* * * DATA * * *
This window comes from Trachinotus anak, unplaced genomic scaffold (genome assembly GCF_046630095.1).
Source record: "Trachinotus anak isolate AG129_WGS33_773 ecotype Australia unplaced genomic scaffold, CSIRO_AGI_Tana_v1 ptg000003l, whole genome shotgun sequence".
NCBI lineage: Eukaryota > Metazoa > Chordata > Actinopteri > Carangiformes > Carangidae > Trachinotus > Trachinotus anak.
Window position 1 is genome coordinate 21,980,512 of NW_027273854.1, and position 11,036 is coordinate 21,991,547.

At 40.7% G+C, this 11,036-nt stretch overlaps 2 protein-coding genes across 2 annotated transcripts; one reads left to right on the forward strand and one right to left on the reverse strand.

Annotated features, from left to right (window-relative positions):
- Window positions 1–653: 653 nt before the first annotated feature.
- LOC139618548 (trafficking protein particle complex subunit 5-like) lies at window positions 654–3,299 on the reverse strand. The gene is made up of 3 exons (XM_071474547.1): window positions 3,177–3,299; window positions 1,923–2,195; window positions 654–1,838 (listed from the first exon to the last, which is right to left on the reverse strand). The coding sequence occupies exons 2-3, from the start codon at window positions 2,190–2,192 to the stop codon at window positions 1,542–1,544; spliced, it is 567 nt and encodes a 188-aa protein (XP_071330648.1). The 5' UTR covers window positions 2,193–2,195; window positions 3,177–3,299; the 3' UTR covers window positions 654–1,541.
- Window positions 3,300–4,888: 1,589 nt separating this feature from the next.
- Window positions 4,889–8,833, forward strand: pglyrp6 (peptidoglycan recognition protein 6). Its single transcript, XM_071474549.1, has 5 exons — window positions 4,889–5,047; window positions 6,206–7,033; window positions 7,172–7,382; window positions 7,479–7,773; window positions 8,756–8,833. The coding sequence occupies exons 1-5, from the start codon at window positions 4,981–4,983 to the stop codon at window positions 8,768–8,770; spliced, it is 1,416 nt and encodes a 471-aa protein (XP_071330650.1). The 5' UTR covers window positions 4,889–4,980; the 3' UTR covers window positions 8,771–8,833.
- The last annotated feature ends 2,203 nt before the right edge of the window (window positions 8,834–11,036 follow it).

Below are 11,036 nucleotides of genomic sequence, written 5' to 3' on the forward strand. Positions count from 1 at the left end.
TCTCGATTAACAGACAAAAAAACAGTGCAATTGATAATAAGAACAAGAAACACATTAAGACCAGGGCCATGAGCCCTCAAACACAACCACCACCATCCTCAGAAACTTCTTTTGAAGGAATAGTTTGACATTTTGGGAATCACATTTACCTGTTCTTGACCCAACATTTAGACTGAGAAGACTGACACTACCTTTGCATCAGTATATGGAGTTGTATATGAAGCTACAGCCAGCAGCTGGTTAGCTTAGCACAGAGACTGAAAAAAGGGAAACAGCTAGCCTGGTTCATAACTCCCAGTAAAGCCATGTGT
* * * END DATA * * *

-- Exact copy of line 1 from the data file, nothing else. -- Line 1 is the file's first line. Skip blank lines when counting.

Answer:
This window comes from Trachinotus anak, unplaced genomic scaffold (genome assembly GCF_046630095.1).